Shula and Schnellenberger are forever linked by The Perfect Season of 1972 when Schnellenberger was Shula’s offensive coordinator. But their long-lasting friendship began when they were on the same coaching staff at the University of Kentucky and it was evident today.
Of course Shula’s head coaching career in the National Football League is second to none as he is the all-time winningest coach with 347 wins. He never experienced what Schnellenberger experienced three games into his second season as head coach of the Baltimore Colts in 1974. Schnellenberger was fired during Baltimore’s road game at the Philadelphia Eagles, but Shula is clear about how he expects the Dolphins to respond in their last three games with interim Head Coach Todd Bowles in charge.
“The players have to just worry about their own performance because that’s how they’re going to be evaluated,” said Shula, who won back-to-back Super Bowls with the Dolphins in 1972 and 1973. “If they pack it in then that’s going to hurt them down the road in terms of future contracts or somebody else picking them up if they don’t come back here. They just have to realize that they have no control over the coaching change but the only thing they can do is work hard and play the best that they can play.”
Miami travels to Buffalo this Sunday to take on the Bills in the first of three consecutive games within the AFC East and the first of back-to-back road games. After the Bills it’s on to New England on Christmas Eve six days later to face the division-leading New England Patriots and then the season ends at home on New Year’s Day at Sun Life Stadium against the New York Jets.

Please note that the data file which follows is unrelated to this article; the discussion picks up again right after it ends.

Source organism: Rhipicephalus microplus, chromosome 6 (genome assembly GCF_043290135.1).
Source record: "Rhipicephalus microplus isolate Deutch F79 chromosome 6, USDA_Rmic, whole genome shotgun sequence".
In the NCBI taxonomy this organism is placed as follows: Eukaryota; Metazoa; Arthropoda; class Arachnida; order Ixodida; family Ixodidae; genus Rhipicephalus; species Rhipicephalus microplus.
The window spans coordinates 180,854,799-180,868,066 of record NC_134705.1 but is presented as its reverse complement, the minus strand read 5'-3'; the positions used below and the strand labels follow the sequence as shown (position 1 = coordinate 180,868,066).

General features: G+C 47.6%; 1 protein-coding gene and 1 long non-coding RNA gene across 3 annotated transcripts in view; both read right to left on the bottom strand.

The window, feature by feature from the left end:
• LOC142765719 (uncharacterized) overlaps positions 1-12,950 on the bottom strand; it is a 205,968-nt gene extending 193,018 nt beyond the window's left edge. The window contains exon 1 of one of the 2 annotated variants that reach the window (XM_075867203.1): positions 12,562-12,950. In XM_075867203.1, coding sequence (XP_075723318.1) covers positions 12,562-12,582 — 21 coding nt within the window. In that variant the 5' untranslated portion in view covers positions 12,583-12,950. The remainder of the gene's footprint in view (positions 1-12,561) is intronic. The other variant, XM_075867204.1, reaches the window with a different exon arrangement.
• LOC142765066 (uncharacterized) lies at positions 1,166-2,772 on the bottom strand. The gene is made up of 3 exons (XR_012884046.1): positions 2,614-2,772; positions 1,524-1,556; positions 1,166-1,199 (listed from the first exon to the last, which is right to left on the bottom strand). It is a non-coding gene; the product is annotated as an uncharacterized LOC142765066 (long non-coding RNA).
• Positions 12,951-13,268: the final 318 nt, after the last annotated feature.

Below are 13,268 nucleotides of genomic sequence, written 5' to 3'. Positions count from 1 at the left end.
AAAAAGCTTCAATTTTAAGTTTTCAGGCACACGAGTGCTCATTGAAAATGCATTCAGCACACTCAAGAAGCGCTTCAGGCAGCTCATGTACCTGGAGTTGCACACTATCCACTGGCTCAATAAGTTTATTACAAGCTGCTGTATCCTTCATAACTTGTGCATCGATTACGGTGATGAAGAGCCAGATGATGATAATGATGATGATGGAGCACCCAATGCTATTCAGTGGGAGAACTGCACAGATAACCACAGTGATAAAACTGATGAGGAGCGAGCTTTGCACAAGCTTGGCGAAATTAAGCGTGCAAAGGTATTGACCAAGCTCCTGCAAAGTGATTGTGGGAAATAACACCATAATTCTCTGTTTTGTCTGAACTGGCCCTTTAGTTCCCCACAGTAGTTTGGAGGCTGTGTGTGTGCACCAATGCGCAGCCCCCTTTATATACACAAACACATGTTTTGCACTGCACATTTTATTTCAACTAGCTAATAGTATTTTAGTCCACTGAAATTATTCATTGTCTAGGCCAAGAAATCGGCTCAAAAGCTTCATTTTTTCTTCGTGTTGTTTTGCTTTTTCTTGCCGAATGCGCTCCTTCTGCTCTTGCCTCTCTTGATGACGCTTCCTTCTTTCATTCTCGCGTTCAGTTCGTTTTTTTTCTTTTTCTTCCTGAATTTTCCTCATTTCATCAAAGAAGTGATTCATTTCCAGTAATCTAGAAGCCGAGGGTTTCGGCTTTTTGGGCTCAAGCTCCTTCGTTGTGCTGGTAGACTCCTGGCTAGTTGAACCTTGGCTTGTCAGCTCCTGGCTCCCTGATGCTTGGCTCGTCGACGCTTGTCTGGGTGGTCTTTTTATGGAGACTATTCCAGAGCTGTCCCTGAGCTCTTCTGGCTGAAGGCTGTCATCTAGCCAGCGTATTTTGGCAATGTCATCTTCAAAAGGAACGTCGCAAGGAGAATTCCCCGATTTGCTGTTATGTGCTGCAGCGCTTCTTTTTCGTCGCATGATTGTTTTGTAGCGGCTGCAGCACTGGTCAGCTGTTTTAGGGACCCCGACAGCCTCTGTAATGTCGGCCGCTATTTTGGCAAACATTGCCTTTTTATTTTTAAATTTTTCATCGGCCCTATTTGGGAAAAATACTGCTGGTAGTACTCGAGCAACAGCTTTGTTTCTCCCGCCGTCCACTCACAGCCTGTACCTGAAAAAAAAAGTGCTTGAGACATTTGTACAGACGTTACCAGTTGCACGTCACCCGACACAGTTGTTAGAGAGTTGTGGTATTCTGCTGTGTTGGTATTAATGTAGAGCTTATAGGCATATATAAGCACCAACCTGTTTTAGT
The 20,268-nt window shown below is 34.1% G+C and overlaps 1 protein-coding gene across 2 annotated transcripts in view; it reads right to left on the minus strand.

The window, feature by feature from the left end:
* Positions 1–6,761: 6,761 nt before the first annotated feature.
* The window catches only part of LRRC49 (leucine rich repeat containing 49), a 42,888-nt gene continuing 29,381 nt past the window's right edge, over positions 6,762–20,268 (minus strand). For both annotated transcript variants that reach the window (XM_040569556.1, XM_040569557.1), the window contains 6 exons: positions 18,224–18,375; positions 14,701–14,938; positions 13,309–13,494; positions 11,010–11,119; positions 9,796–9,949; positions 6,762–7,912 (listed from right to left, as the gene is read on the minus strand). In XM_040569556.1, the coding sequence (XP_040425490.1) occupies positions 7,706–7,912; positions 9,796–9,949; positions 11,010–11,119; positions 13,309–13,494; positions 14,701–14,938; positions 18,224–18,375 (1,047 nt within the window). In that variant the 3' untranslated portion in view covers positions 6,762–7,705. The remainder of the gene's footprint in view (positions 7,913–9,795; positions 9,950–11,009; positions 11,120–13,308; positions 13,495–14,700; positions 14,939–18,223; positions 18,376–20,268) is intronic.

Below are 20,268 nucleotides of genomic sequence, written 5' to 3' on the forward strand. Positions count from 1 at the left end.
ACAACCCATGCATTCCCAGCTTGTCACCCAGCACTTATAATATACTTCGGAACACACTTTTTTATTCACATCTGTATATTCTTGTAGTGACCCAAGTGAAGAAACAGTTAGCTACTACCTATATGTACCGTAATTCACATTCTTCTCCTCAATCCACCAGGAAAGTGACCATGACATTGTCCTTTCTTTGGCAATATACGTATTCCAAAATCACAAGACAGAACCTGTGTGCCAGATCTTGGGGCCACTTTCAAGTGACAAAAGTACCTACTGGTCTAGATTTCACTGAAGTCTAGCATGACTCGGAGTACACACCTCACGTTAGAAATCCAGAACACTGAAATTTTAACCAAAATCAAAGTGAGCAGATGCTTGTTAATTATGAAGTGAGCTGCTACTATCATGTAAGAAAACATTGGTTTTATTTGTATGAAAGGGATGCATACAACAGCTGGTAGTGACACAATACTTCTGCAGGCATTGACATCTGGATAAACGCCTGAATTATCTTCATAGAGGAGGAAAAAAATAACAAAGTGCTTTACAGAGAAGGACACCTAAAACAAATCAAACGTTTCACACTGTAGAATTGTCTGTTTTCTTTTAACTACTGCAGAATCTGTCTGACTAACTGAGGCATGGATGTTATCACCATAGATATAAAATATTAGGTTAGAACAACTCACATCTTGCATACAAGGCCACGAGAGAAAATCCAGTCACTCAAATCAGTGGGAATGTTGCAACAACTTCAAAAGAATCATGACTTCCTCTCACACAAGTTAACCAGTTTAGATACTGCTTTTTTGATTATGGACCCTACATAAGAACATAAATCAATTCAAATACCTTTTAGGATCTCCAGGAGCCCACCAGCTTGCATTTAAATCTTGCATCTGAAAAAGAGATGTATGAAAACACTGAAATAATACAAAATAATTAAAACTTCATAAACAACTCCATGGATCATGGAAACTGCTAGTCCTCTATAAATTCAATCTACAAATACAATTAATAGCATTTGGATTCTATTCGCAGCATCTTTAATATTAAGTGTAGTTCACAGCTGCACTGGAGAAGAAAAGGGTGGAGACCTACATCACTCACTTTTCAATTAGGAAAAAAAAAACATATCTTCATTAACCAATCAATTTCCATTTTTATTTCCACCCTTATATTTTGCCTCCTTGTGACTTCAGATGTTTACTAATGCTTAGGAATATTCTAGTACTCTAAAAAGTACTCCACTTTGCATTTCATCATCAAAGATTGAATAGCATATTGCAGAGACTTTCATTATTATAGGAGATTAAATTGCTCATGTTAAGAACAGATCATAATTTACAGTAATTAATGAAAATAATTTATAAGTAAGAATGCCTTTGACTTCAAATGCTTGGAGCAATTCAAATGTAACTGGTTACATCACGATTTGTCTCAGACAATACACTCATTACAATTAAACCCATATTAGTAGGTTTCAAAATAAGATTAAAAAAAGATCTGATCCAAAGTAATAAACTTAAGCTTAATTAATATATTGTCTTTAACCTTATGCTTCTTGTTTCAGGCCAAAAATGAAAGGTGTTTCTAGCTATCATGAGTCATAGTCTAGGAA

Regardless of who takes over after this season ends, there are certain characteristics a head coach must have that according to Shula are not negotiable. They have to be inbred already and evident upon consideration when owner Steve Ross and General Manager Jeff Ireland conduct the job interview.
“It’s knowledge of the game, competitiveness and being able to be a leader and possess leadership ability,” Shula said. “You’re responsible for a lot of people and they’re all different. I think that’s what coaching is all about is getting inside of their heads and finding out what motivates them and then being able to push the right buttons to get the most out of their ability.”
Shula’s tenure with the Dolphins lasted 26 years, which at the time was not that abnormal with guys like Tom Landry in Dallas and Chuck Noll in Pittsburgh leading their respective teams for two decades or more. Shula was Miami’s second head coach after George Wilson, who held the reins from 1966-69, but the Dolphins have had seven different head coaches since he retired in 1995.
These days the life of an NFL head coach is not very long, with Andy Reid in Philadelphia (13th season) and Bill Belichick in New England (12th season) the only two with more than 10 years on the job. Shula has a pretty simple theory as to why that is.
“Somebody asked me about longevity and I said you’ve got to win early and often,” he said. “Patience runs thin these days if you’re not winning games.”
Obviously, Shula won very early and very often.